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Posted in Issue 15 (July 24), Update, Volume 37 (2018)

Draft Guidance Documents Related to Revised Common Rule Released

On July 20, the Office for Human Research Protections (OHRP) the Department of Health and Human Services (HHS) released three draft guidance documents that relate to the three provisions in the revised Common Rule that institutions may choose to implement during the period between July 19, 2018 and January 20, 2019, when the revised Common Rule becomes effective (see COSSA’s coverage of the delay).

The three draft guidance documents are:

OHRP will issue a formal Notice of Availability about these guidance documents in the Federal Register but has posted the draft documents on its website in recognition of the beginning of the general compliance delay period, which began July 19, 2018. More of COSSA’s coverage of the Common Rule can be found here.

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Posted in Issue 15 (July 24), Update, Volume 37 (2018)

NSF Announces new STEM Education Advisory Panel

The National Science Foundation (NSF), along with the Department of Education, National Aeronautics and Space Administration (NASA), and the National Oceanic and Atmospheric Administration (NOAA) announced the appointment of 18 members of the new science, technology, engineering, and mathematics (STEM) education advisory panel on July 11. The panel, authorized by the American Innovation and Competitiveness Act, was created to encourage U.S. scientific and technological innovations in education.  Gabriela Gonzalez, deputy director of the Intel Foundation at the Intel Corporation, will chair the panel and David Evans, executive director of the National Science Teachers Association, will serve as vice chair. More information and a complete list of panel members can be found on the NSF website.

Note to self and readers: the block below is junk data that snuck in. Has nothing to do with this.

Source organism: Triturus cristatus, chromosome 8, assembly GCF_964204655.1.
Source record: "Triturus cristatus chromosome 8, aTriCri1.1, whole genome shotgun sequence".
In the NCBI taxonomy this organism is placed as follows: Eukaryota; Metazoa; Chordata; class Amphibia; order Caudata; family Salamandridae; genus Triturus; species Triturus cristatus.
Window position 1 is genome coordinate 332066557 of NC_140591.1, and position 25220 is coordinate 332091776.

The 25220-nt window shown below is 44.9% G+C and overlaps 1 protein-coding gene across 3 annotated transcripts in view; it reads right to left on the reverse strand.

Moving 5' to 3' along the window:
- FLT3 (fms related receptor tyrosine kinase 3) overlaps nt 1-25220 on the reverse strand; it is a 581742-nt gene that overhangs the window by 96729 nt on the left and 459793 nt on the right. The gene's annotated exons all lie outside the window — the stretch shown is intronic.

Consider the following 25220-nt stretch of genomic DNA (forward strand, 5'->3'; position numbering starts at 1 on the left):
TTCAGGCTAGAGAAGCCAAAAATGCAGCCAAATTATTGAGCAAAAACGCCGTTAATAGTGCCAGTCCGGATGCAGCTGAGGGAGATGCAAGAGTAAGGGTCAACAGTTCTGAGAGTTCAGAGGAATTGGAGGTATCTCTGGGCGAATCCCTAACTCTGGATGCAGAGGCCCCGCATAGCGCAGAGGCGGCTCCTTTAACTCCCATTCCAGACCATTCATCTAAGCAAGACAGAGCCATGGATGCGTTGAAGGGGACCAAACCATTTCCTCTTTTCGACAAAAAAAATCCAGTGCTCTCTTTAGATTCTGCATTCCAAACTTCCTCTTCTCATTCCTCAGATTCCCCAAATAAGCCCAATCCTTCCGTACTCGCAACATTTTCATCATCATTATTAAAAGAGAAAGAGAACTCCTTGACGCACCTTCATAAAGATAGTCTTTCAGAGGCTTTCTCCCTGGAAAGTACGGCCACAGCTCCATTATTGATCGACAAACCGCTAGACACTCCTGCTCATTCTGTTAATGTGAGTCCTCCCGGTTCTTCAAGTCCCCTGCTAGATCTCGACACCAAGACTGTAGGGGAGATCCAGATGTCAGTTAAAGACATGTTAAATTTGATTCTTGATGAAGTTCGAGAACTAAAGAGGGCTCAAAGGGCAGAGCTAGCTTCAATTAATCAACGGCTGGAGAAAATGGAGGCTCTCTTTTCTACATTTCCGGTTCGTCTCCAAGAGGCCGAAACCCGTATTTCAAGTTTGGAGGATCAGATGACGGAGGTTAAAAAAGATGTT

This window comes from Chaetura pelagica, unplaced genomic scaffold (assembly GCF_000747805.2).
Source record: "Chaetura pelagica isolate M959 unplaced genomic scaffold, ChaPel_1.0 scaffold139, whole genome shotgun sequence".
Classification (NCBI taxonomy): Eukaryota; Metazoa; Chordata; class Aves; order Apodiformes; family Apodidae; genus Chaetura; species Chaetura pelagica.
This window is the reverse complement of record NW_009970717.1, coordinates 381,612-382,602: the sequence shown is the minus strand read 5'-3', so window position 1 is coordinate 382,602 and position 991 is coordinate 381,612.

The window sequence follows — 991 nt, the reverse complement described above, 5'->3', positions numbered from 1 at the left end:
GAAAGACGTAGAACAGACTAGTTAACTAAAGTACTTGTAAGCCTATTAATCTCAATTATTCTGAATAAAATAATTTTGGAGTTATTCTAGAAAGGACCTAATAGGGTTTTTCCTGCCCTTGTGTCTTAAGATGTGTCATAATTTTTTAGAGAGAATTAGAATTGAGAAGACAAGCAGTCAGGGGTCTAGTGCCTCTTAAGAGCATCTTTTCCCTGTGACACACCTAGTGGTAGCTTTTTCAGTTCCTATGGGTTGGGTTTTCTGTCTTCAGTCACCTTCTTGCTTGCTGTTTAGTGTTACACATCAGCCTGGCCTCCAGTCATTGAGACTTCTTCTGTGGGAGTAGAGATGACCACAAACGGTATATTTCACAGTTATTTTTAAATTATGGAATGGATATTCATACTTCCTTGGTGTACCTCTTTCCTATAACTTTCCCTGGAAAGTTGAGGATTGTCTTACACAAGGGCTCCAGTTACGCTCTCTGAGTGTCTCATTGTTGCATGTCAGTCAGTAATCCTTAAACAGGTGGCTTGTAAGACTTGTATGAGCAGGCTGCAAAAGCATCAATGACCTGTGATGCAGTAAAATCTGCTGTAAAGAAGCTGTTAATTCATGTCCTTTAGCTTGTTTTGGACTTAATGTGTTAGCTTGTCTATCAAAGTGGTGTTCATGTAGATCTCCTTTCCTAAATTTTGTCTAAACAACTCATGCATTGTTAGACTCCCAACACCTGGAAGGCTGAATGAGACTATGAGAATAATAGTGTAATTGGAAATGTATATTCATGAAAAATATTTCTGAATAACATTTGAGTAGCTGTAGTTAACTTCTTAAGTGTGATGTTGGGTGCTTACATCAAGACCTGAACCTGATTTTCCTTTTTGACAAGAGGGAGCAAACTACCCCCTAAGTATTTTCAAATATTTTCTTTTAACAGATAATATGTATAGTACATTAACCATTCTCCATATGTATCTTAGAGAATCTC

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Posted in Issue 15 (July 24), Update, Volume 37 (2018)

Arthur Lupia to Lead NSF’s Social Science Directorate

Dr. Lupia at COSSA's 2018 Science Policy Conference

Dr. Lupia at COSSA’s 2018 Science Policy Conference

The National Science Foundation (NSF) has announced that it has chosen Dr. Arthur “Skip” Lupia to serve as the next head of its Social, Behavioral, and Economic Sciences Directorate (SBE), following the expiration of Dr. Fay Lomax Cook’s term. Dr. Lupia is currently the Hal R. Varian Collegiate Professor of Political Science at the University of Michigan. He is also the chairman of the board for the Center for Open Science and the chair of the National Academies Roundtable on the Communication and Use of Social and Behavioral Sciences. Dr. Lupia served on COSSA’s Board of Directors in 2014 and participated in a panel discussion on “Reestablishing Trust in Social Science and Data” during COSSA’s 2018 Science Policy Conference. His research interests include voting, elections, persuasion, opinion change, civic education, coalition governance, legislative-bureaucratic relationships, and decision-making under uncertainty.